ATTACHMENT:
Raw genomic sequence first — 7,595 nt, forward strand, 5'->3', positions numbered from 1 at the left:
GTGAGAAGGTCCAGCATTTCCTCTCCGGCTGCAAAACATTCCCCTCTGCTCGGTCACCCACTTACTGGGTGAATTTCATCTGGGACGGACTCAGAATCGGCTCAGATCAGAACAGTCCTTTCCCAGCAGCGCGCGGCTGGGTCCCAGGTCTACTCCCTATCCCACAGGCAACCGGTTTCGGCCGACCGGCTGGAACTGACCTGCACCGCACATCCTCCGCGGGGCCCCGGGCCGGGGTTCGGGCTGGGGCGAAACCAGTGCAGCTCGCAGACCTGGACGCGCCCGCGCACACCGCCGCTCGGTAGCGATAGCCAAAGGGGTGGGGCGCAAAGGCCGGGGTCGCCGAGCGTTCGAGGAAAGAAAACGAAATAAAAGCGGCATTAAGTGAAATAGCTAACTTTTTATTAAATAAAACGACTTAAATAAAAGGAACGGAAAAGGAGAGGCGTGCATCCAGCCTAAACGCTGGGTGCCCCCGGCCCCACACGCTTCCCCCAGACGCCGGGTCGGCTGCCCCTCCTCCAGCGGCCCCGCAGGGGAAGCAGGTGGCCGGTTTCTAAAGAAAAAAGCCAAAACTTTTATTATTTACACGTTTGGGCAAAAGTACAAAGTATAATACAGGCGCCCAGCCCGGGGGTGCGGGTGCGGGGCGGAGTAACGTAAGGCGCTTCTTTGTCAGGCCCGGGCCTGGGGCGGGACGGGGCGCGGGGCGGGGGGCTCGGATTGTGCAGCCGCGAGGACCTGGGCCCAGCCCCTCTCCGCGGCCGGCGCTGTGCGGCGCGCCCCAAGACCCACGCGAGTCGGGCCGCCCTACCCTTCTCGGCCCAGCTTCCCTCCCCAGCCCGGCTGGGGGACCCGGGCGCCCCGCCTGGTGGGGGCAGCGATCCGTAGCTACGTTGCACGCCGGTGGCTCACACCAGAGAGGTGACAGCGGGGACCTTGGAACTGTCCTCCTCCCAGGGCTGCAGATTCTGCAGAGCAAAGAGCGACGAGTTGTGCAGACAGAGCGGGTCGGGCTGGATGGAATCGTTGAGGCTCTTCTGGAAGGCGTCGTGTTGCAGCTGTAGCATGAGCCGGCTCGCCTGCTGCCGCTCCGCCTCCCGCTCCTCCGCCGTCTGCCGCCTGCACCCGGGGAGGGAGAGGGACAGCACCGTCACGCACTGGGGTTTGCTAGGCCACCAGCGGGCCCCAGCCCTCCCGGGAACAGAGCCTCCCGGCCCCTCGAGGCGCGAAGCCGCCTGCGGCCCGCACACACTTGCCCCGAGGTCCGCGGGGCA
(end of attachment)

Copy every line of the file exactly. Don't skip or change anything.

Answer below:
Raw genomic sequence first — 7,595 nt, forward strand, 5'->3', positions numbered from 1 at the left:
GTGAGAAGGTCCAGCATTTCCTCTCCGGCTGCAAAACATTCCCCTCTGCTCGGTCACCCACTTACTGGGTGAATTTCATCTGGGACGGACTCAGAATCGGCTCAGATCAGAACAGTCCTTTCCCAGCAGCGCGCGGCTGGGTCCCAGGTCTACTCCCTATCCCACAGGCAACCGGTTTCGGCCGACCGGCTGGAACTGACCTGCACCGCACATCCTCCGCGGGGCCCCGGGCCGGGGTTCGGGCTGGGGCGAAACCAGTGCAGCTCGCAGACCTGGACGCGCCCGCGCACACCGCCGCTCGGTAGCGATAGCCAAAGGGGTGGGGCGCAAAGGCCGGGGTCGCCGAGCGTTCGAGGAAAGAAAACGAAATAAAAGCGGCATTAAGTGAAATAGCTAACTTTTTATTAAATAAAACGACTTAAATAAAAGGAACGGAAAAGGAGAGGCGTGCATCCAGCCTAAACGCTGGGTGCCCCCGGCCCCACACGCTTCCCCCAGACGCCGGGTCGGCTGCCCCTCCTCCAGCGGCCCCGCAGGGGAAGCAGGTGGCCGGTTTCTAAAGAAAAAAGCCAAAACTTTTATTATTTACACGTTTGGGCAAAAGTACAAAGTATAATACAGGCGCCCAGCCCGGGGGTGCGGGTGCGGGGCGGAGTAACGTAAGGCGCTTCTTTGTCAGGCCCGGGCCTGGGGCGGGACGGGGCGCGGGGCGGGGGGCTCGGATTGTGCAGCCGCGAGGACCTGGGCCCAGCCCCTCTCCGCGGCCGGCGCTGTGCGGCGCGCCCCAAGACCCACGCGAGTCGGGCCGCCCTACCCTTCTCGGCCCAGCTTCCCTCCCCAGCCCGGCTGGGGGACCCGGGCGCCCCGCCTGGTGGGGGCAGCGATCCGTAGCTACGTTGCACGCCGGTGGCTCACACCAGAGAGGTGACAGCGGGGACCTTGGAACTGTCCTCCTCCCAGGGCTGCAGATTCTGCAGAGCAAAGAGCGACGAGTTGTGCAGACAGAGCGGGTCGGGCTGGATGGAATCGTTGAGGCTCTTCTGGAAGGCGTCGTGTTGCAGCTGTAGCATGAGCCGGCTCGCCTGCTGCCGCTCCGCCTCCCGCTCCTCCGCCGTCTGCCGCCTGCACCCGGGGAGGGAGAGGGACAGCACCGTCACGCACTGGGGTTTGCTAGGCCACCAGCGGGCCCCAGCCCTCCCGGGAACAGAGCCTCCCGGCCCCTCGAGGCGCGAAGCCGCCTGCGGCCCGCACACACTTGCCCCGAGGTCCGCGGGGCA